Early portals were very application-specific, stovepipe solutions with nothing re-usable. Examples include the work of Larry Smarr, who coined the term ``Grid'' in 1997 and started a portals project at NCSA. The Information Power Grid portal was started in 1998 at NASA. In 1999 Mary Thomas had a group developing portals at SDSC for the NPACI Grid, IPG was still making progress and GPDK, the Grid Portal Development Kit was started at NCSA. These were components of the US Grid Portals Project. There were also Geoffrey Fox's DoD portal and the NCSA Bioportal.
At the Portals and Portlets 2003 workshop , Dennis Gannon presented the ``big picture'' developed within the GGF Grid Computing Environment research group with particular reference to work at University of Indiana. Other material describing portal activities of the GCE-RG can be found from the GGF Web sites [32,33]. The portal software stack was shown as four distinct layers:
Figure 1 shows a simplified picture of a fairly typical architecture for Grid-based tools as used in HPCPortal from CCLRC . Whilst some of the stages may be merged (typically stages 2 and 3), logically the architecture comprises:
This architecture has been found to be effective in practice and permits trade-offs between security, configurability and performance.
People are currently defining what types of services are needed in an Open Services Architecture [44,55,71]. The Grid could be defined as a collection of distributed services and a portal as a conduit to these. Solutions are built on components, where a component is a thing defined by (1) a public interface (2) semantics and a ``standard'' behaviour. Using a portlet framework's user interface, each component/ service can have its own interface, a portlet to underlying services. These are ``plugged'' or ``tiled'' in a customisable fashion onto one or more views in the portal.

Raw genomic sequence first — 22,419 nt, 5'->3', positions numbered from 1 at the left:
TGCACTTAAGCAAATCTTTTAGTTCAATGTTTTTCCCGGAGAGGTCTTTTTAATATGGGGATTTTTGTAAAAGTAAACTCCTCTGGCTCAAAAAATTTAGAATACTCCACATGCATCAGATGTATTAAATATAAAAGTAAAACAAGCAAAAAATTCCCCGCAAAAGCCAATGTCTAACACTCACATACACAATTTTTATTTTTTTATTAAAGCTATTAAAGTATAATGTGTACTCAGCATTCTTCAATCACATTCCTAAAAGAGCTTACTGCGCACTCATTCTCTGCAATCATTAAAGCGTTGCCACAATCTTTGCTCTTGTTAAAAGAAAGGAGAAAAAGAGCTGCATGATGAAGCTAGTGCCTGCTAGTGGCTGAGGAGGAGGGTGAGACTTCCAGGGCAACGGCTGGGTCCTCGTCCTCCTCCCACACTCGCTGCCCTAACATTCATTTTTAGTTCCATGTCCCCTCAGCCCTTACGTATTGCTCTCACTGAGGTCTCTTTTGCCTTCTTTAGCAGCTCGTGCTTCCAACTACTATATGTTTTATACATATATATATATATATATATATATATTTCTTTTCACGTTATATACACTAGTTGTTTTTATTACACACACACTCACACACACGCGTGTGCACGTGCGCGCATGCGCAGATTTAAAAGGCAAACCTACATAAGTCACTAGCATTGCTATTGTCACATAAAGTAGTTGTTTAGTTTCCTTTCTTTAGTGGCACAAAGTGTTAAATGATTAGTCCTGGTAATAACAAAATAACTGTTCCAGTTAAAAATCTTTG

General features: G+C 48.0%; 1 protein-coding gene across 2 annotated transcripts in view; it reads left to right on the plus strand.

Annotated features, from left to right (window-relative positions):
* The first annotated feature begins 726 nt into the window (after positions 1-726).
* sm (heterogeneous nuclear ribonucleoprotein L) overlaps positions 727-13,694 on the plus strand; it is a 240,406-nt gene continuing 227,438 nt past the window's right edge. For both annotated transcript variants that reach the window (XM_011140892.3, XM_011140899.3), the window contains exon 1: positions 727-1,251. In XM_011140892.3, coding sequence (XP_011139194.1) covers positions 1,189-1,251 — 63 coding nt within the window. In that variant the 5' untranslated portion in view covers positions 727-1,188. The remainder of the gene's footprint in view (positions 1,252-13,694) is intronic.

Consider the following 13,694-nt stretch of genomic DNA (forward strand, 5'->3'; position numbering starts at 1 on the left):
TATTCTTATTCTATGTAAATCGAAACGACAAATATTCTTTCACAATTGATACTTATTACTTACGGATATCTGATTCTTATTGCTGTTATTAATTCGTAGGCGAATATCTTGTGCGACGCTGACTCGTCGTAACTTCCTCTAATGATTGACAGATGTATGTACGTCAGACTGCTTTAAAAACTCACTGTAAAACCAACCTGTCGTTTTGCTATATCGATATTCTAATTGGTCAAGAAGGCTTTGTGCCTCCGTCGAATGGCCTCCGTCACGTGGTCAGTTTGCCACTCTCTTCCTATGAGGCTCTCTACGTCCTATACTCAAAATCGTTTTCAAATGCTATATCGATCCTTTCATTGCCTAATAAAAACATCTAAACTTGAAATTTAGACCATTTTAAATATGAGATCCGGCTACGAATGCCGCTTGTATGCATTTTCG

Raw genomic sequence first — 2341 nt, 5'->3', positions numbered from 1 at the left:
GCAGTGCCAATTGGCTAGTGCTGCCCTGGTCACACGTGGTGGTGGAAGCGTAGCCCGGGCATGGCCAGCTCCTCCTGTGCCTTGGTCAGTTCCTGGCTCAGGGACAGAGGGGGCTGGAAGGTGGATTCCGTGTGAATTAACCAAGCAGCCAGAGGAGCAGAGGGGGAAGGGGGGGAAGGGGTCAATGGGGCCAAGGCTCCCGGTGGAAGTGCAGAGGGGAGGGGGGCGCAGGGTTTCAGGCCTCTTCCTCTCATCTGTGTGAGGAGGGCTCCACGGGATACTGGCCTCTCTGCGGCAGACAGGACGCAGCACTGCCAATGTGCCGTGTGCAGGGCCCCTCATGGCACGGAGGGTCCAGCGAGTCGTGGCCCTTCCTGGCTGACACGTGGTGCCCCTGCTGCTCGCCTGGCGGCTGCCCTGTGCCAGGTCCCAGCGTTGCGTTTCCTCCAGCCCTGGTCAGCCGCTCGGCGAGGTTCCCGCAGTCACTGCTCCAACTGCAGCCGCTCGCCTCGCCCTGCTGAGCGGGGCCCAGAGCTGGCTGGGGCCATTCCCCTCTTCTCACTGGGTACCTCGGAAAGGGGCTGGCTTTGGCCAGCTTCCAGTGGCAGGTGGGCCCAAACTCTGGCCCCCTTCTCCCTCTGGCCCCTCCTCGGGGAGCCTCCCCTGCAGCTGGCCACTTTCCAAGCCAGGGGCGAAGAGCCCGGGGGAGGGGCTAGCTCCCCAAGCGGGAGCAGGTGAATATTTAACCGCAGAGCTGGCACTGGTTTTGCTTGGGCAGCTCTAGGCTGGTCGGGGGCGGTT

This picture is typical of a family of Grid portals now providing rapid development and extensibility features. A user interacts by logging on and implicitly creating a "context" or ``session'' which comprises his/ her recently used objects, files, jobs etc. These are represented by a set of tools for remote access and Grid services each associated with a unique portlet. Users can select the portlets they require for a particular job and to customise their portal workspace.
The ``big picture'' from the JISC Common Information Environment (IE) portal activities was presented by Chris Awre. For other related information see http://www.jisc.ac.uk/index.cfm?name=programme_portals, http://www.jisc.ac.uk/ie/ and http://www.jisc.ac.uk/index.cfm?name=strat_ieds0105_draft2.
The IE programme wants a small number of sophisticated interfaces for increased ease of access and use of JISC resources. The IE technical architecture was developed by UKOLN. It encompasses: content providers (institutional or commercial); fusion layer (brokers, aggregators, catalogues, indices); authentication/ authorisation (currently Athens); service registry, preference services, metadata schema registries, resolvers, institutional preferences, terminology services.
A useful description of the JISC Information Environment architecture can be found on-line at http://www.ukoln.ac.uk/distributed-systems/jisc-ie/arch/. Portals are just a small part of this impressive programme of work.
There is a strategy for seamless and integrated access to digital collections. This includes connections to museums, archives and e-Science for learning and teaching. There are distinct building blocks with open standards.
The development programmes include:
For the JISC Information Environment portals provide the following functionality:
Discovery tools, access search functions on (commercial)
Lightweight, source remote content
Common means of access via open standards, OAI, Z39.50
Presentation of information
User access via different routes: dedicated Web site, embedded functionality in known Web environment
Could be a PDA in future
We note that in this sense Google, which is probably now the most widely used ``killer'' search-engine application on the Web, is not a portal, but a ``gateway'', it only tells us where the information is, it does not aggregate it, although its specialised functionality, such as image searches, is growing rapidly. More information on these and related ideas is provided in an FAQ at http://www.jisc.ac.uk/index.cfm?name=ie_portalsfaq.